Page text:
Chapter 3 discussed three different types of mathematical teaching approaches in three different schools. The first school Boaler visited was Railside High School which used a communicative approach in teaching. Students would need to explain their work to other students. Students were also placed in different groups to discuss mathematical problems. The students of this school described math as being language instead of being a "set of rules". This way of teaching appeared to be very effective.

I have experienced both a traditional way of being taught math and I have experienced the "communicative approach" Personally, I did not enjoy either of these methods. Though, the communicative approach seems to work at Railside. In high school, we were sat in different groups and we would be forced to work together. The problem was, it was high school, and a lot of people (at least at my high school) did not get along. I found myself a lot of the time not being able to discuss math because someone in my group thought they were "too cool" to talk to me. Another issue was the students that did not care about their education whatsoever. Those students would not do any work and I found myself doing their work for them, since they would just copy me. Using groups like this in high school is difficult because of these situations. For this method to work, I believe that it really depends on the class and their motivation to be successful in school.

The other two approaches Boaler explored were the "Project-Based Approach" and the "Typical Traditional Approach". With a project-based approach there is a lot less organization, but this approach seemed to be very effective. This approach allows students to explore and choose what they want about mathematics. It allows students to be creative with math and makes it enjoyable. With the traditional approach the classroom was more controlled, but was a lot less creative and was very traditional. The Project Based students ended up doing better on examinations than the traditional mathematics students. This shows that creativity in the classroom, especially a math classroom, helps students be more successful.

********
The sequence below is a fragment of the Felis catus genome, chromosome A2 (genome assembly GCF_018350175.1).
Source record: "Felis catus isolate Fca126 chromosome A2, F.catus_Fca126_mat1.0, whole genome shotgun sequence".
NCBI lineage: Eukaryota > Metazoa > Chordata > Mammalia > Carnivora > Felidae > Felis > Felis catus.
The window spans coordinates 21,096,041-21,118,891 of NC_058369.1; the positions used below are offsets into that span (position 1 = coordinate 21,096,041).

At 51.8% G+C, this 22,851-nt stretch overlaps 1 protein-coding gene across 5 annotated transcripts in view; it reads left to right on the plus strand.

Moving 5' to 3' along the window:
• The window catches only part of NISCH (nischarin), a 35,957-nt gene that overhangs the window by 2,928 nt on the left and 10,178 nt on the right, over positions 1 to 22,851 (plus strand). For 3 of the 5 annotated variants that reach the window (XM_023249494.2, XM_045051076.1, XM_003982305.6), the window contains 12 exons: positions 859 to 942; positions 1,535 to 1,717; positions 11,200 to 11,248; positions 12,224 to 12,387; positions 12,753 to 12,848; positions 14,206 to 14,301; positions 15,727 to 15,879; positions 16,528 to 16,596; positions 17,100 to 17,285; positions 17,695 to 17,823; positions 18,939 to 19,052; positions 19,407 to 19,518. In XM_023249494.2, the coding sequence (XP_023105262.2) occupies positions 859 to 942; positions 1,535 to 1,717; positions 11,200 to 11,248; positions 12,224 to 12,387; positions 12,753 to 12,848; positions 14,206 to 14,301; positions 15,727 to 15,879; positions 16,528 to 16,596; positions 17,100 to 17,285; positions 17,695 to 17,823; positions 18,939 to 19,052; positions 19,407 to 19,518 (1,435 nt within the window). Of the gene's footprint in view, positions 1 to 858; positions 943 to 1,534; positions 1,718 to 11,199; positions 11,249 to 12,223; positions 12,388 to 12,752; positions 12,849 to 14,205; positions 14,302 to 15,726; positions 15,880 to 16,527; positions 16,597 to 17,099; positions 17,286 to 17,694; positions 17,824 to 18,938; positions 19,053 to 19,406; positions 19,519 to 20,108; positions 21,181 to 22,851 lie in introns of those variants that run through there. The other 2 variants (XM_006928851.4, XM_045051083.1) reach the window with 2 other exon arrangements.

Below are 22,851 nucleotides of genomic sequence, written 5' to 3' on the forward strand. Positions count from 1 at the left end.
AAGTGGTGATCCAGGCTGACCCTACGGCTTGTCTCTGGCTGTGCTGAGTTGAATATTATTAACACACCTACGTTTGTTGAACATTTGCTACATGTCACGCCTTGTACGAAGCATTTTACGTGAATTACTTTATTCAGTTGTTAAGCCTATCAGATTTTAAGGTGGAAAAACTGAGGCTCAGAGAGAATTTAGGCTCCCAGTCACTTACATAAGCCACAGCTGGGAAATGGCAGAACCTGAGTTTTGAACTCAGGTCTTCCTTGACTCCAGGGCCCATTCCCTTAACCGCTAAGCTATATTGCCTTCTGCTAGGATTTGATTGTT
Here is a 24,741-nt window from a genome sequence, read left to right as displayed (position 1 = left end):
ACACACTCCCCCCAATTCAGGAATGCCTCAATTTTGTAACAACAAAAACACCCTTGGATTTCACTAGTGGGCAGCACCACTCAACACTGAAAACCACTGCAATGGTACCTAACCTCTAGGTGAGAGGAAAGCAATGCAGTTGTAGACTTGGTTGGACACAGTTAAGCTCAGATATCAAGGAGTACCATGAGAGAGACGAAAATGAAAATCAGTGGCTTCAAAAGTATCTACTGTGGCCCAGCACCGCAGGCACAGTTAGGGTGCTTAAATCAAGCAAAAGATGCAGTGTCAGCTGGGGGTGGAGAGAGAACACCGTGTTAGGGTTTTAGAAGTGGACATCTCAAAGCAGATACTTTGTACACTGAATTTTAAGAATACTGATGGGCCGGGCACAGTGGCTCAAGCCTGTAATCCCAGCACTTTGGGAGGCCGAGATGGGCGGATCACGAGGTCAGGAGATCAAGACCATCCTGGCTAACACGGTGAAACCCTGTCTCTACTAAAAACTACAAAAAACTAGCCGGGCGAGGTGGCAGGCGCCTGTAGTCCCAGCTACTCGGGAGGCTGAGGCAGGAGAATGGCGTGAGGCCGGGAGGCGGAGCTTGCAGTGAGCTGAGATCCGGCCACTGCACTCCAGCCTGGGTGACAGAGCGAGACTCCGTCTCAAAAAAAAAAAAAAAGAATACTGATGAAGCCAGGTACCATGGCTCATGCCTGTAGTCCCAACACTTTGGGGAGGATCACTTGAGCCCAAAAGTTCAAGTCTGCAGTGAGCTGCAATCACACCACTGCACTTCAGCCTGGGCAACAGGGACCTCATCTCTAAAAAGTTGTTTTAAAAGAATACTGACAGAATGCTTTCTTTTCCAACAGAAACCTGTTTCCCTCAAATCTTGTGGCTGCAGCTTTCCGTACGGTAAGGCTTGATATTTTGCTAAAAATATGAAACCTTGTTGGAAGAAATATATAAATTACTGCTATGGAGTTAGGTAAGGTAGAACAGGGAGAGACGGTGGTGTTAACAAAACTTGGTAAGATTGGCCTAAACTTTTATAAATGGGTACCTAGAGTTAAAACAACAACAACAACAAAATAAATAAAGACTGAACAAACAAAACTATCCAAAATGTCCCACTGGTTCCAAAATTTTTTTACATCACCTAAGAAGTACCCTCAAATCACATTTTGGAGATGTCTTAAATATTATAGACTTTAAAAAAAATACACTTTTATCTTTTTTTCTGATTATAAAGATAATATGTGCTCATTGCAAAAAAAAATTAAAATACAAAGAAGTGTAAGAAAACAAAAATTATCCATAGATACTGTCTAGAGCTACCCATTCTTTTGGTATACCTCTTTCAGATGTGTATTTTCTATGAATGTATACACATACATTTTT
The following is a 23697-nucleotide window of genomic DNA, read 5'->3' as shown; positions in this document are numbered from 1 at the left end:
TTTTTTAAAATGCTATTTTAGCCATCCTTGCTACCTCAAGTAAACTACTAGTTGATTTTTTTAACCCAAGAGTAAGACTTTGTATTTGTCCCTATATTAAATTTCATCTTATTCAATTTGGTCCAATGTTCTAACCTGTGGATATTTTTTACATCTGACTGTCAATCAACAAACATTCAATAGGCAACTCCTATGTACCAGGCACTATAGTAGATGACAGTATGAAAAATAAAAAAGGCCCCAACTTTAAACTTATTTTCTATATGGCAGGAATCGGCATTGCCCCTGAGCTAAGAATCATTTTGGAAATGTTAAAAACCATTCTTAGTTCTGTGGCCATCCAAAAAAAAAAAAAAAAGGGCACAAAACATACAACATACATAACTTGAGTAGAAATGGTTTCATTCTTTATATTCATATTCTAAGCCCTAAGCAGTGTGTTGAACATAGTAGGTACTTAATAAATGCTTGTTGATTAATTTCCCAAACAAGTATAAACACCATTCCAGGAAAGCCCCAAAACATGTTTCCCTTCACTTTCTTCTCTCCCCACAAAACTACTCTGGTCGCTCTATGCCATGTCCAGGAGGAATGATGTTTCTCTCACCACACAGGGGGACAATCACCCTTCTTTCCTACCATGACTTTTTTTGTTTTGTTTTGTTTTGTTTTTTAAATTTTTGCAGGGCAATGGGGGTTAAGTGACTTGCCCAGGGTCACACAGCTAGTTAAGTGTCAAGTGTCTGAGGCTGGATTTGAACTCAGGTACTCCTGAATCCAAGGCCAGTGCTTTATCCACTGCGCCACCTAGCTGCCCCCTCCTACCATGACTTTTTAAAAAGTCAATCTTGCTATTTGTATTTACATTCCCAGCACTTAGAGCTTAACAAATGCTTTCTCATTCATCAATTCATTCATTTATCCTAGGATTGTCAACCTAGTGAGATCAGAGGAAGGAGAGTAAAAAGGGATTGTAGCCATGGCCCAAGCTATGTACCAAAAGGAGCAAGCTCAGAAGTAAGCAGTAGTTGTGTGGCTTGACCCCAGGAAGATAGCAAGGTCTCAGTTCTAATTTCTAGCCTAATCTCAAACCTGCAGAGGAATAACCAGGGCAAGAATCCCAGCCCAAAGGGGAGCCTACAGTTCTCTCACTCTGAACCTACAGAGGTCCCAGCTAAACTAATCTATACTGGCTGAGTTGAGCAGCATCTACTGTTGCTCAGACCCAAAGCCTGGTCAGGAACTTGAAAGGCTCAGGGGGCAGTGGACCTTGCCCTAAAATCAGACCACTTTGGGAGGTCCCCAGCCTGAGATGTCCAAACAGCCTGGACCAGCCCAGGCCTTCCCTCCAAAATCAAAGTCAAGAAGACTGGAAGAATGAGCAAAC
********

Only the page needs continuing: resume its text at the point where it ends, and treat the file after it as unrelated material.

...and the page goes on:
I have experienced both a traditional way of being taught math and I have experienced the "communicative approach" Personally, I did not enjoy either of these methods. Though, the communicative approach seems to work at Railside. In high school, we were sat in different groups and we would be forced to work together. The problem was, it was high school, and a lot of people (at least at my high school) did not get along. I found myself a lot of the time not being able to discuss math because someone in my group thought they were "too cool" to talk to me. Another issue was the students that did not care about their education whatsoever. Those students would not do any work and I found myself doing their work for them, since they would just copy me. Using groups like this in high school is difficult because of these situations. For this method to work, I believe that it really depends on the class and their motivation to be successful in school.

The other two approaches Boaler explored were the "Project-Based Approach" and the "Typical Traditional Approach". With a project-based approach there is a lot less organization, but this approach seemed to be very effective. This approach allows students to explore and choose what they want about mathematics. It allows students to be creative with math and makes it enjoyable. With the traditional approach the classroom was more controlled, but was a lot less creative and was very traditional. The Project Based students ended up doing better on examinations than the traditional mathematics students. This shows that creativity in the classroom, especially a math classroom, helps students be more successful.